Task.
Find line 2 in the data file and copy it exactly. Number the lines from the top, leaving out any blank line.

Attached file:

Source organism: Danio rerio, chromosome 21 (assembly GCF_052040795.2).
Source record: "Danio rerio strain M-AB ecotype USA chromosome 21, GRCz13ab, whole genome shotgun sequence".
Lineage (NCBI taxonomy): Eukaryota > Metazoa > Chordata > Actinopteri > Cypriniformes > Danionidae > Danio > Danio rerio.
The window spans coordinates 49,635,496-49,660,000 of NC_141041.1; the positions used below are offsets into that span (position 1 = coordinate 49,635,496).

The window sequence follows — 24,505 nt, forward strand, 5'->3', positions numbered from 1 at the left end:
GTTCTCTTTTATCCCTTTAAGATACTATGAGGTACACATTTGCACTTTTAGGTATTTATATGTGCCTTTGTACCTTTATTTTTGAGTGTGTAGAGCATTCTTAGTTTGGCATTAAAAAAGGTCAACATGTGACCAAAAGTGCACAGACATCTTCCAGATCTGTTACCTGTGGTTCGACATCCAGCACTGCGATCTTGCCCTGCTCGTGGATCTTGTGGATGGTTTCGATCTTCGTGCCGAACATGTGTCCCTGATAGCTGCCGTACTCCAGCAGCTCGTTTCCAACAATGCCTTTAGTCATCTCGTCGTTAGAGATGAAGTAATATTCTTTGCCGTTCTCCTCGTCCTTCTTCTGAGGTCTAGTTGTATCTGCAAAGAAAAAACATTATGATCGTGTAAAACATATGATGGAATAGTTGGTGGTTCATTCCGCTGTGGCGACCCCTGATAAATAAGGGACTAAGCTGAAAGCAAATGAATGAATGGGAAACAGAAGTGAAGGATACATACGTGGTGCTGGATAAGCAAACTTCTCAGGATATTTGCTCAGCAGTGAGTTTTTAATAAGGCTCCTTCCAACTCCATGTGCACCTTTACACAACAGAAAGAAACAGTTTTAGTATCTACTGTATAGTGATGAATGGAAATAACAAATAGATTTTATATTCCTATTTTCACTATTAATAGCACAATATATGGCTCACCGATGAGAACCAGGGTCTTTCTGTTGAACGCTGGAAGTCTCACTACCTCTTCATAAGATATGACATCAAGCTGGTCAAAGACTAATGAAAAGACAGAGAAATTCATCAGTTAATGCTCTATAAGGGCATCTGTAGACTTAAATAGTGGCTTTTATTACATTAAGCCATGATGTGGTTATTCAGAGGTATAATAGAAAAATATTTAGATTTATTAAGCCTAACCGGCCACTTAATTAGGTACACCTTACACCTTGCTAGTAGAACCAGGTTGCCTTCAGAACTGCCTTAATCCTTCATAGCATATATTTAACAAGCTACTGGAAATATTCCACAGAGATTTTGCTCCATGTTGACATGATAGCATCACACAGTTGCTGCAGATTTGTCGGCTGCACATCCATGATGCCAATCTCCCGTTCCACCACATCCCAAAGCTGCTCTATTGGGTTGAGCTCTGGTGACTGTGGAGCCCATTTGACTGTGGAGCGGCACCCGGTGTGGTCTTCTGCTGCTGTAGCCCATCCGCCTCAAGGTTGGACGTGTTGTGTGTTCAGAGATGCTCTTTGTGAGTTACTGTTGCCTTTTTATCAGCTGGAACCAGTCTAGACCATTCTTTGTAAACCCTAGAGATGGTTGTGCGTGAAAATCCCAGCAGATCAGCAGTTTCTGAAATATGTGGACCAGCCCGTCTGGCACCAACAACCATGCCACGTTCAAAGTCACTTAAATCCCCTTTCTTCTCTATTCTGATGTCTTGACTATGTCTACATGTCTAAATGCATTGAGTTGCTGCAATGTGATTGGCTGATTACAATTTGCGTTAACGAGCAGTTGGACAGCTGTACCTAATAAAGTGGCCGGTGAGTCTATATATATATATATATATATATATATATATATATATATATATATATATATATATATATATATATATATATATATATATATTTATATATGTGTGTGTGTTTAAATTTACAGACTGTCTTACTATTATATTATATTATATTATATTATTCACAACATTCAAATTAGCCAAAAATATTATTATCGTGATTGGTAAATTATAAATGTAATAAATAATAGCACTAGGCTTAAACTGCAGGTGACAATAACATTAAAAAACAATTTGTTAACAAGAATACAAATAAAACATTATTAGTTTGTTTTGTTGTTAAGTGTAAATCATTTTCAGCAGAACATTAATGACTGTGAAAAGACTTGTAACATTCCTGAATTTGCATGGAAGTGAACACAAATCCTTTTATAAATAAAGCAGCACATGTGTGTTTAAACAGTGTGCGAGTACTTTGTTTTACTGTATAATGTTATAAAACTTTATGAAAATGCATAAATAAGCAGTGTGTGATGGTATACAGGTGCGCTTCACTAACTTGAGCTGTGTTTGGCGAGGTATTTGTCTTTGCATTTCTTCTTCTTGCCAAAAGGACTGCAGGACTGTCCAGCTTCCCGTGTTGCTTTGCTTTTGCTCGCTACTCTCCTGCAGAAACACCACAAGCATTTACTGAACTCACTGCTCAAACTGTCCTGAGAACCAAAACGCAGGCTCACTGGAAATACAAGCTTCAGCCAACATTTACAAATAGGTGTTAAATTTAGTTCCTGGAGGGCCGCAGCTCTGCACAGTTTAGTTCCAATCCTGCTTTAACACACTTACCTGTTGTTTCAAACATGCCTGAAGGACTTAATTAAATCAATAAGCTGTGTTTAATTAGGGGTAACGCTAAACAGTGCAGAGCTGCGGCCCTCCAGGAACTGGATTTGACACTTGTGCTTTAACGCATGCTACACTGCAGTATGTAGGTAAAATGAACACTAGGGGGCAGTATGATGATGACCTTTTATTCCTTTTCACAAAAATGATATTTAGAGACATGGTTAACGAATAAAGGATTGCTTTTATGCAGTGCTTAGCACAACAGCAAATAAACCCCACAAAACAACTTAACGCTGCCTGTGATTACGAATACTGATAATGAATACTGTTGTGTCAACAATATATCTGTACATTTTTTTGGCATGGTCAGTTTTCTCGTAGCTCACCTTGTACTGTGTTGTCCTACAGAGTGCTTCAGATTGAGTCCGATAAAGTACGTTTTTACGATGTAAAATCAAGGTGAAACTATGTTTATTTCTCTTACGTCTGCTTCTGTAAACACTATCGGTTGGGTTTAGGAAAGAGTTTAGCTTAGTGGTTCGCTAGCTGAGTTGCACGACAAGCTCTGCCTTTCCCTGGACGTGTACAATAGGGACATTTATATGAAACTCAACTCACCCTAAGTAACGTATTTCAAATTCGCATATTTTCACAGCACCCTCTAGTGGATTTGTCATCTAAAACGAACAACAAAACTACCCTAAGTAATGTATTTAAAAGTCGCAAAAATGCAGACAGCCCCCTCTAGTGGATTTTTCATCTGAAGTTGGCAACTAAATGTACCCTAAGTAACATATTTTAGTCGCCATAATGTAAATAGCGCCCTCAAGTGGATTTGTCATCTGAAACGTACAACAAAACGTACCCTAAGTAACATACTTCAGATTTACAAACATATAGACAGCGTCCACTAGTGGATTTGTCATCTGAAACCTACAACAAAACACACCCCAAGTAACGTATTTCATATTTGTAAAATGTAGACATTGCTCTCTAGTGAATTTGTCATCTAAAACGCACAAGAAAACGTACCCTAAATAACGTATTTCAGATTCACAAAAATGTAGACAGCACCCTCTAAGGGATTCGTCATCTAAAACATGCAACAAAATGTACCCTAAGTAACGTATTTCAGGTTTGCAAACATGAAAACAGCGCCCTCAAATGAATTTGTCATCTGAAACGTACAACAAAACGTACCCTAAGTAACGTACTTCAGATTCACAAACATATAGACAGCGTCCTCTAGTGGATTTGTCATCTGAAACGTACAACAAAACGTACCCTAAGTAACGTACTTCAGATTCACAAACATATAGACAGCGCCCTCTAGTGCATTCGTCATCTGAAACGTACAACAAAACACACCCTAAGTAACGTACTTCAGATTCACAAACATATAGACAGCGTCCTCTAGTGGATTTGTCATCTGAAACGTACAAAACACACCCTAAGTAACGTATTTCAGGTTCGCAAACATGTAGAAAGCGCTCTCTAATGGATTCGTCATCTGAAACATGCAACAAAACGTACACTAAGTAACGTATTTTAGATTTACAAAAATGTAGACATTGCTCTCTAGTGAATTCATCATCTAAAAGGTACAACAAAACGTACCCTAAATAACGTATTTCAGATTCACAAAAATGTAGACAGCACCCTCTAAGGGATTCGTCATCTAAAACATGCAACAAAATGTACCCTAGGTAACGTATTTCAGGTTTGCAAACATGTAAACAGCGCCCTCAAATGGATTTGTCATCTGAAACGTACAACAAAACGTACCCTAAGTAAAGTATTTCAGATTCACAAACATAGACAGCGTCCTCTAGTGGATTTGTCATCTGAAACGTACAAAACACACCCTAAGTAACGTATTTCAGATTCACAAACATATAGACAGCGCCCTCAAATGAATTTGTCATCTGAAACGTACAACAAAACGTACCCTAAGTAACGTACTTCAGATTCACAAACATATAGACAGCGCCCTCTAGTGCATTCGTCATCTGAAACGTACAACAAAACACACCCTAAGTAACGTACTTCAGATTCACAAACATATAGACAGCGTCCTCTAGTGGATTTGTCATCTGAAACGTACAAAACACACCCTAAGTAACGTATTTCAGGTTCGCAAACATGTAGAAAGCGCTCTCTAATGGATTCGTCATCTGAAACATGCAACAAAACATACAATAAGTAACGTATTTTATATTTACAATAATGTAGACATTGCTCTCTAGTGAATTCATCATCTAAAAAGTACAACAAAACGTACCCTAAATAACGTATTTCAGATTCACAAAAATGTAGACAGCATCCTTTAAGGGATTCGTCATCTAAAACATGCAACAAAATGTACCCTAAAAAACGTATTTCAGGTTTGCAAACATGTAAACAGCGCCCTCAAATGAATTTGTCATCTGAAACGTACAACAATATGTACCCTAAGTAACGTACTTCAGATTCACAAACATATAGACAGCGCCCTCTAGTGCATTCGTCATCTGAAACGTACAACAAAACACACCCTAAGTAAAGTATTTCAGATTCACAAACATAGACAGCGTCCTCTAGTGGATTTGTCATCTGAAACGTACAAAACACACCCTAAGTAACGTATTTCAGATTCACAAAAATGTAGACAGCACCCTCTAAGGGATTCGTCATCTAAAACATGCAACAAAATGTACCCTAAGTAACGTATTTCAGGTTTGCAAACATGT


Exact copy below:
Source record: "Danio rerio strain M-AB ecotype USA chromosome 21, GRCz13ab, whole genome shotgun sequence".